Now that we’re past July 4th and on the downhill side of summer, thoughts are turning to what EPA and the courts might do this fall with the many air quality and climate change issues before them. Here is a list of some of the most closely watched rulemakings on EPA’s recently released regulatory agenda and some key issues to watch for under the new Biden EPA. The ID numbers below for each agenda item contain links that will take you directly to the webpage tracking the status of the action.

Continue Reading What’s Next? EPA’s Air Agenda Highlights Priorities

Although the Biden administration has yet to issue many new substantive air quality regulations, Biden’s EPA recently issued two rules revoking Trump-era procedural regulations that should pave the way for a more aggressive regulatory agenda. On May 13, EPA rescinded the “Increasing Consistency and Transparency in Considering Benefits and Costs in the Clean Air Act Rulemaking Process Rule” (Cost-Benefit Rule), a requirement governing cost-benefit analyses for Clean Air Act (CAA) rulemakings, and on May 18, the agency revoked the “EPA Guidance; Administrative Procedures for Issuance and Public Petitions Rule” (Guidance Document Rule), which required all “significant” EPA guidance to undergo a public notice and comment process prior to issuance, modification, or withdrawal.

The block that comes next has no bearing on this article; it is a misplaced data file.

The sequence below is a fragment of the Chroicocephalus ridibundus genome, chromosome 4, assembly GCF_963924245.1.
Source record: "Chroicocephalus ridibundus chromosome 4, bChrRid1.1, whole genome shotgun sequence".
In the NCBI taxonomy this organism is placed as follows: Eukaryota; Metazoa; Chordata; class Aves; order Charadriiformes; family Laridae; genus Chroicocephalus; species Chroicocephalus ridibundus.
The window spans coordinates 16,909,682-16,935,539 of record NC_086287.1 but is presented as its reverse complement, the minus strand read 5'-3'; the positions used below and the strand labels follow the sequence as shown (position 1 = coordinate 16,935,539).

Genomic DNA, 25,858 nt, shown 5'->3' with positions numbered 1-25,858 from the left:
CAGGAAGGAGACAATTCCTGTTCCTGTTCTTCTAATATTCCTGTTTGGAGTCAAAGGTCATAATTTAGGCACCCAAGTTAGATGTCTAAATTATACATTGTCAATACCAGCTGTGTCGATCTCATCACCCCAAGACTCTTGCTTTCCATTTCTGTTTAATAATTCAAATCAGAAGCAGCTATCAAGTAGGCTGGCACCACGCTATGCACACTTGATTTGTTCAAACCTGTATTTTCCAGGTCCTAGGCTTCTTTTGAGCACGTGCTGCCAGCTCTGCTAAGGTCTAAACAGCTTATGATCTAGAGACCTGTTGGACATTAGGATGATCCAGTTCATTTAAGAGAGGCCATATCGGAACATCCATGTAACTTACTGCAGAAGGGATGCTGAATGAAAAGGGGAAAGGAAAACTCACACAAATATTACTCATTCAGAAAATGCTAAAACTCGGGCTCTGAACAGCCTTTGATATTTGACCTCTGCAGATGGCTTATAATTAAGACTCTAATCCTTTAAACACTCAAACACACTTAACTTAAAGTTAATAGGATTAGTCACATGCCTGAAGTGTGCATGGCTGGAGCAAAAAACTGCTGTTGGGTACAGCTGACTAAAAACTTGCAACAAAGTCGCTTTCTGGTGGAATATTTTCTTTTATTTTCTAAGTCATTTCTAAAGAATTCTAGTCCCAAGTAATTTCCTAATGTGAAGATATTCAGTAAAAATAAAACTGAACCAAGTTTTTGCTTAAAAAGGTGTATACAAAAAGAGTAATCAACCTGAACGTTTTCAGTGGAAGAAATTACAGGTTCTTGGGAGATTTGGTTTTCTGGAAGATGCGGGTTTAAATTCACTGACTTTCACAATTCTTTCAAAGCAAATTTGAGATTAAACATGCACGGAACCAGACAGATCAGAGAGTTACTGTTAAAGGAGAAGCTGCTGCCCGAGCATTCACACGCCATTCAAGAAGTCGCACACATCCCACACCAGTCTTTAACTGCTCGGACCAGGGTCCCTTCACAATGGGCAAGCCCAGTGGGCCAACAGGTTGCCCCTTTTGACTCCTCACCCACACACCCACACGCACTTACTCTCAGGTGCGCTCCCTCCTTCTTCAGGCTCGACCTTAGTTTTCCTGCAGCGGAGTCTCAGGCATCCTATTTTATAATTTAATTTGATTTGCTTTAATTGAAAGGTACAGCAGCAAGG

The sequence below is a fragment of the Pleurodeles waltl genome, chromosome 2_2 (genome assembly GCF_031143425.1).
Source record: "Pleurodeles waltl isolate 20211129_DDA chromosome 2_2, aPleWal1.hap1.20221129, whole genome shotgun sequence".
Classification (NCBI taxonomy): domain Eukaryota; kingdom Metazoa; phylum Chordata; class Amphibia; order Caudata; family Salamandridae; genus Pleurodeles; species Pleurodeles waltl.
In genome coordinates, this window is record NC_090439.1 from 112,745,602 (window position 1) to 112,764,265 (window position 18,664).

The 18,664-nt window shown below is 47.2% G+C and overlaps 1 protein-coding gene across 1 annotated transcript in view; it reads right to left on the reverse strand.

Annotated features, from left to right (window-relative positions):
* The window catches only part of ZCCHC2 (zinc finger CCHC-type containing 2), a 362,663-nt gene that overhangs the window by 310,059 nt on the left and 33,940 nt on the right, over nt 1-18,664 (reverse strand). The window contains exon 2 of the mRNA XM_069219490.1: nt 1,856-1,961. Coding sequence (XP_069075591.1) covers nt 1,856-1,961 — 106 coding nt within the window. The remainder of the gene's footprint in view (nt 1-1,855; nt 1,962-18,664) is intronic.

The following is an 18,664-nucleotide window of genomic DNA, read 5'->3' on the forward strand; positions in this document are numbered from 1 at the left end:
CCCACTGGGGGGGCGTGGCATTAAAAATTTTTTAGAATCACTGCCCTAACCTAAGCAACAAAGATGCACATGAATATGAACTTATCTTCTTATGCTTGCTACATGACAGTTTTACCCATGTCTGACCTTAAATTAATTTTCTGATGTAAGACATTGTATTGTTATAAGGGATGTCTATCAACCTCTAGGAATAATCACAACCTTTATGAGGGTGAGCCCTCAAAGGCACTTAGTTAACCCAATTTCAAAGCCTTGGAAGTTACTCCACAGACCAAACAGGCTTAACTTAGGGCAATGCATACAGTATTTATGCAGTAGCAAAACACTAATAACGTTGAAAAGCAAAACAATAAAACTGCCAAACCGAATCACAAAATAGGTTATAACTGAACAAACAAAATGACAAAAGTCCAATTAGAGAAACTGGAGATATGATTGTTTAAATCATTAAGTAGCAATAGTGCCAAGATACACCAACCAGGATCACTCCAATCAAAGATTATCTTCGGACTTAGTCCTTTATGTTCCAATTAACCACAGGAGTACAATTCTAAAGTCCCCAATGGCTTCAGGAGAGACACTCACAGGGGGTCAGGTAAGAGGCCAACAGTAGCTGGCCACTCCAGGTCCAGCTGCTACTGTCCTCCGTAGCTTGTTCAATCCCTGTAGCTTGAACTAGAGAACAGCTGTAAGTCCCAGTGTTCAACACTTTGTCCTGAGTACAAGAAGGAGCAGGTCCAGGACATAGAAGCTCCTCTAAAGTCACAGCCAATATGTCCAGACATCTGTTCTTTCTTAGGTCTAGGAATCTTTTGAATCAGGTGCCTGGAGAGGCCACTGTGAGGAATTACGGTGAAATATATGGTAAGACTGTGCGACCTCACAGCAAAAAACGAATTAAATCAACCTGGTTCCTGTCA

Continue Reading Biden EPA Rescinds Trump’s Cost-Benefit and Guidance Document Rules

Although environmental justice (EJ) is not a new concept in the context of air permitting, the Biden administration’s increased focus on identifying and addressing disproportionate environmental impacts on low-income neighborhoods and communities of color is likely to spur an increase in EJ claims being raised as part of the public review process for both new air permits and permit renewals. Many, if not most, states do not have statutory or regulatory requirements dictating how EJ concerns must be considered in the air permitting context. Similarly, while there is a patchwork of EJ requirements applicable to federal agency actions, most are imposed by executive order and are not prescriptive in nature, meaning that there is no robust legal framework for considering EJ concerns in the air permitting context at the federal level either. Accordingly, while potential permittees and current permit holders seeking to renew or modify their air permits should be aware that there is an increased likelihood that EJ concerns may be raised by third parties or permitting agencies, there is little certainty about how these concerns will be implemented in the course of permit issuance.